Summary: Thirteenth Sunday after Pentecost, September 2, 2001, Title: “True Humility.” Luke 14: 1, 7-14
Thirteenth Sunday after Pentecost, September 2, 2001
Heavenly Father empower us to see everyone’s self worth in the light of Your estimation. Amen.
Title: “True Humility.”
Luke 14: 1, 7-14
Jesus, at dinner in the house of a leading Pharisee, counsels both the host and his guests about humility and generosity.
It was customary to invite the “visiting preacher,” in this case, Jesus, and other guests to dinner after the synagogue service. However, the details given indicate that this occasion was staged. That “the people there were observing him carefully,” indicates that he was a curiosity piece, to say the least. That there were “scholars,” there indicates that they were more interested in evaluating Jesus than eating dinner. Finally, that a man suffering from dropsy just happened to be there, so that the scholars and people could evaluate Jesus, seems more than coincidence. This scene is a typical setup by the Pharisees to build, or at least add to, their case against Jesus. But Jesus went anyway. The Pharisees had their purpose and Jesus had his. He used the occasion to teach about humility and generosity, using accepted practices surrounding “formal dinners,” as examples of how not to behave.
In verse seven, he told a parable, the term “parable,” is not used here in its usual sense of comparison or similitude, but has the meaning of “rule of thumb,” or “rule of prudence.”
The places of honor at table; at banquets the basic item of furniture was, the triclinium, a couch for three. A number of such couches were arranged in a U-shape around a low table. Guests reclined on their left elbows. The place of highest honor was the central position on the couch at the base of the U. The second and third places were those to the left of “center,” that is, reclining behind him and to the right, that is, reclining with the head on the bosom of the “center”. At this particular feast there was a rather noticeable undignified scramble for the places of honor. Jesus used the situation to comment and teach.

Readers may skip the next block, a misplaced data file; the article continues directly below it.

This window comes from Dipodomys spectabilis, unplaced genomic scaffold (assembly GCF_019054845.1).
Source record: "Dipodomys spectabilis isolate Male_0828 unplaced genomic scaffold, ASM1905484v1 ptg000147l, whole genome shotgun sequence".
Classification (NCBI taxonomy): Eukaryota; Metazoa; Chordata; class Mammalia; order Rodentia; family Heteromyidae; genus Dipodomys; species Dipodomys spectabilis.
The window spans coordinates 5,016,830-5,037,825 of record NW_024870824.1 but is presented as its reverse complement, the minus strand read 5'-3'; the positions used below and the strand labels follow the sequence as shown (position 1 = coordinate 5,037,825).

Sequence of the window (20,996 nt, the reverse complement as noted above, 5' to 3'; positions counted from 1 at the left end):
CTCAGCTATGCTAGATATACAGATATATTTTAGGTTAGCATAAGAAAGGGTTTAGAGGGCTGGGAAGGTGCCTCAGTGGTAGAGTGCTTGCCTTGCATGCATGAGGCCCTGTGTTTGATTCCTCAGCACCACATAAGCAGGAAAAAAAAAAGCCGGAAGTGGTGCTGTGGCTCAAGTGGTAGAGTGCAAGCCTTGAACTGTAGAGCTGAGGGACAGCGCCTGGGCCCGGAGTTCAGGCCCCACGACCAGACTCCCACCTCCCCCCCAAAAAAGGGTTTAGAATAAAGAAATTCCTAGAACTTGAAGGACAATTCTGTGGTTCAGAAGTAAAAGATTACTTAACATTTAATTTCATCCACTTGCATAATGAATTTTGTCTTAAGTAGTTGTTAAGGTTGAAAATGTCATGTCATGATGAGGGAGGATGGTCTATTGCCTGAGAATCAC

In verses eight to ten, at this time precedence depended on the rank and distinction of the guest. After 300AD it depended on age. The most important guests arrived fashionably, late for banquets, no doubt to be noticed and, perhaps, take pleasure in unseating an earlier but less important arrival. When Jesus criticizes the guests for staking out positions of prestige he is doing no more than echoing sound advice given by many other sages, Prov25: 6-7. Worldly wisdom, even common sense, would dictate that one should avoid the possible public shame of being demoted by being unwilling to promote oneself prematurely. However, for Jesus there is more to it than that. He is less interested in “worldly” advice and much more interested in “other-worldly,” advice. His point will apply to all of life’s situations, not merely banquets for the rich and foolish.
In verse eleven, humbled…exalted, this saying appears in several contexts. It has broad applicability. It also appears in the form of “first vs. last.” In this context the saying teaches that a person’s real position depends on God’s opinion of him or her, not on one’s own self-seeking. The verse shows that Jesus is teaching much more than social etiquette. From good manners at table he draws conclusions about the Kingdom. In this sense the passage can be called a “parable” since it compares a “known,” good manners at table, with an “unknown,” behavior appropriate to Kingdom members or guests. Attendance at God’s banquet depends upon God’s invitation, not upon a person’s qualities, achievements or social standing.
In verse twelve, to the host who invited him, while the ensuing lesson is addressed to the host, it clearly is meant for everyone. The host is advised not to invite his friends lest they invite him back and he be repaid. Do not invite your friends, to avoid misunderstanding this verse, one must keep in mind the Semitic way of expression. The meaning is not that one should never have a party for one’s friends. Jesus is not forbidding normal social life. That would run counter to his own way of life.
In verse thirteen, invite the poor, the crippled, the lame, the blind, four unfortunate types, poor, crippled, lame, and blind are contrasted with four affluent types, friends, brothers, relatives, and wealthy neighbors. The first group cannot reciprocate. Helping those, feeding those means that one will not be repaid. They are unable to do so. This is true generosity. Spending money on people who will invite one back, pay one back, is not generosity. It might be worldly wisdom or “business sense,” but it is not really generous.
In verse fourteen, blessed will you be, the word in Greek, makarios, means “heavenly bliss,” the bliss of the gods, a bliss unaffected by human circumstances. Jesus uses this term here and elsewhere, notably in the Beatitudes, for the end result of living in a right relationship with God. To behave in the way described, Jesus says, will result in eternal bliss. At the resurrection those who have a feast for the poor will enjoy a feast forever. There is such a thing as “pay back” after all, but it is also after death.